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UTILITY Week 4th April 2014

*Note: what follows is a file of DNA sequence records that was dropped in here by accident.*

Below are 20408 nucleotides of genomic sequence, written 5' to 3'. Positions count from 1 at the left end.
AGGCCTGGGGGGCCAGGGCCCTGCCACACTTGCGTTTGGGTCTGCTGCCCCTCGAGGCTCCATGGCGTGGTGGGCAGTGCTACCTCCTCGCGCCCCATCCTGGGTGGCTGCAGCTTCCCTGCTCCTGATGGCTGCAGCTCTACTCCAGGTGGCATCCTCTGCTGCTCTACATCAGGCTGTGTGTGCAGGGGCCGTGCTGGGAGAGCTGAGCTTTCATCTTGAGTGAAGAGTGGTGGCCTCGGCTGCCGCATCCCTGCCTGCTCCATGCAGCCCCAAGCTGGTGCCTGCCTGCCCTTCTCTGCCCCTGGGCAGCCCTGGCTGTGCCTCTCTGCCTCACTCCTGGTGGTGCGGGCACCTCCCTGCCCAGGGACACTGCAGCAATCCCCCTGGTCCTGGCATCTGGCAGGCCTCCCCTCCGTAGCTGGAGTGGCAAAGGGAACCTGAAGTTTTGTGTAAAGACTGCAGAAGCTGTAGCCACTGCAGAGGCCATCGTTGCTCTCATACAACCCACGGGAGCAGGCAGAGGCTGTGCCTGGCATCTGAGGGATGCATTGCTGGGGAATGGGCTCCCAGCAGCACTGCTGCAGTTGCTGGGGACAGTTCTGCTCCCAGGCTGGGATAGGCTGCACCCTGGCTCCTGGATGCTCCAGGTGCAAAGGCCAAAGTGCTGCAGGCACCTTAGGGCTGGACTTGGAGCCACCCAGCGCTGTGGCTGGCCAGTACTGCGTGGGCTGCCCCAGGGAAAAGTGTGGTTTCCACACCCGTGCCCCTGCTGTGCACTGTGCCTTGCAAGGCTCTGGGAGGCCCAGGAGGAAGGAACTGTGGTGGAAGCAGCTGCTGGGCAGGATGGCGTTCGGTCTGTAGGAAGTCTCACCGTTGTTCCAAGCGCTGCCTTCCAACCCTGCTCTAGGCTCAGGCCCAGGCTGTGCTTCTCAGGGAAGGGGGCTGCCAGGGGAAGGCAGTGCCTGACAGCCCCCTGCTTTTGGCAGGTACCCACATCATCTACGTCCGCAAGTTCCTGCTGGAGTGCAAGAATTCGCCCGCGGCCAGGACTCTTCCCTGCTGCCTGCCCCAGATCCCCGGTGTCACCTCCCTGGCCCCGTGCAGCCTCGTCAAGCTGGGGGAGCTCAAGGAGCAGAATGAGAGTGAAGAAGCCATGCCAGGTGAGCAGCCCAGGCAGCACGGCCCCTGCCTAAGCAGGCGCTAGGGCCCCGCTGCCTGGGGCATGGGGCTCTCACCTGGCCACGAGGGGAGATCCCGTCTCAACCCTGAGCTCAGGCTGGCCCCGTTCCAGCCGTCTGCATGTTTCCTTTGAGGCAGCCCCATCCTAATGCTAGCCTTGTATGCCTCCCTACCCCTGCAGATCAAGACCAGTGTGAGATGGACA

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UTILITY WEEK | 4Th - 10Th AprIL 2014 | 15 Policy & Regulation Ofgem's market assessment (prepared with input from the Office of Fair Trading and the CMA) flagged up five areas for inspection: weak customer response; incumbency advantage; "possible tacit co-ordination" of prices; vertical integration and barriers to entry; and profitability. Let's take each of these in turn: 1. Weak customer response Switching rates and trust in energy companies have fallen in recent years, Ofgem finds. In 2012, 11 per cent of domestic gas customers and 12 per cent of electricity customers switched supplier, down from a peak of 19 and 20 per cent respectively in 2008. That is still more than double the rate in telecoms, for example. Ofcom figures show only 5 per cent of households switched phone provider in 2012. Ofgem tries to have it both ways on switching. On the one hand, it cites low switching as evidence of weak competi- tion. On the other, it has intervened to reduce both the opportunities for switching, by banning doorstep selling, and the value of doing so, by limiting the number of tariffs companies can offer. As for low trust, the regulator speculates this may prevent consumers engaging with the market. Whether that is true or not, there is no obvious fix. 2. Incumbency advantage The big six inherited customers from privatisation and retain a "disproportionately high" number of customers in their incumbent regions, says Ofgem. The "sticky" customers who have never switched supplier could on average save £100 by switching to the best deal on the market. Here again, there is a trade-off between allowing the price differentiation that encourages switching and protect- ing potentially vulnerable customers from overcharging. In the past, Ofgem has favoured the latter. In 2009, it banned energy companies from offering discounts to potential customers outside their incumbent area. Unfortunately, this led to an increase in "out-of-area" prices without lowering "in-area" prices. It is also worth noting here that energy secretary Ed Davey singled out British Gas for criticism in a letter to Ofgem last month. He drew attention to its particularly large share of the gas supply market and relatively high profit and prices in that part of the business. If the CMA agrees that is a problem, it could make British Gas sell off some gas accounts. 3. Possible tacit co-ordination Ofgem admits it did not find evidence of explicit collusion between suppliers, but says there may be "tacit co-ordina- tion". They follow similar strategies and raise prices by similar amounts at around the same time, Ofgem says. It also gives credence to the complaint that prices rise more quickly than they fall in response to changing costs. Tacit co-ordination does not breach competition law and would be weak grounds for a referral on its own. However, stripped of jargon, the idea that energy companies are all in cahoots has a fairly strong hold on the general public. What is more, if Labour wins the next election, it promises to set up a tough new regulator that will force energy companies to pass on cost reductions to customers. It makes sense to address the issue as part of the wider review. 4. Vertical integration and barriers to entry Aer a growth spurt in the past few months, independent suppliers now account for 5 per cent of the market. There are 18 companies offering dual fuel accounts. This is not plural enough for Ofgem, which says there are barriers prevent- ing new entrants posing "a disruptive competitive threat". The one that gets most airtime is vertical integration, which mainly applies to the electricity market. Between them, the big six own around 70 per cent of UK power generation capacity. That allows them to sell power to their own retail businesses without trading it on the open market. The upside of this is that it provides a financial hedge, reducing the risk associated with investment in generation assets. Lower risk means cheaper finance and that saving can be passed on to customers. The downside is it can make it harder for independent generators and suppliers to break into the market. Ofgem is attempting to address some of those difficulties with reforms to boost liquidity in the wholesale power market. It is not clear whether vertical integration is good or bad for the market overall. Ofgem says more detailed work is needed, but the benefits are not "clear cut" and the costs "could be significant". New entrants can also be held back by hey collateral requirements, complex regulation and poor liquidity, Ofgem found. Some would-be competitors have been put off by a hostile political climate. Even if they succeed on a small scale, independents face certain costly social and environmental obligations when they hit 250,000 accounts, discouraging expansion. 5. Profitability Ofgem notes the big six's supply and generation profits have risen from £3 billion in 2009 to £3.7 billion in 2012, with "no clear evidence" of increased efficiency. It questions the suppliers' contention that 5 per cent is a reasonable profit margin. In fact, for all but Centrica and SSE, that 5 per cent figure is an aspiration, rather than reality. There is a wide variation in supply margins between companies, with some making a loss. Again, the regulator admits the evidence is "not conclusive". Its comments on the subject are more of a nod to popular concern than a damning indictment. Talking points: Ofgem identifies five areas of concern A broken mArket? The CMA's independent investigation will examine a number of issues of concern 11% proportion of domestic gas customers that switched supplier in 2012 £100 Average annual saving for customers who have never switched energy supplier 70% proportion of UK power generation capacity owned by the big six £3.7bn big six supply and generation profits in 2012, up from £3bn in 2009 18 Number of independent suppliers that offer dual fuel accounts 12% proportion of domestic electricity customers that switched supplier in 2012 5% Independent suppliers' share of the market £2m+ Cost to the CMA of the inquiry into the energy industry tHe StorY bY nUmberS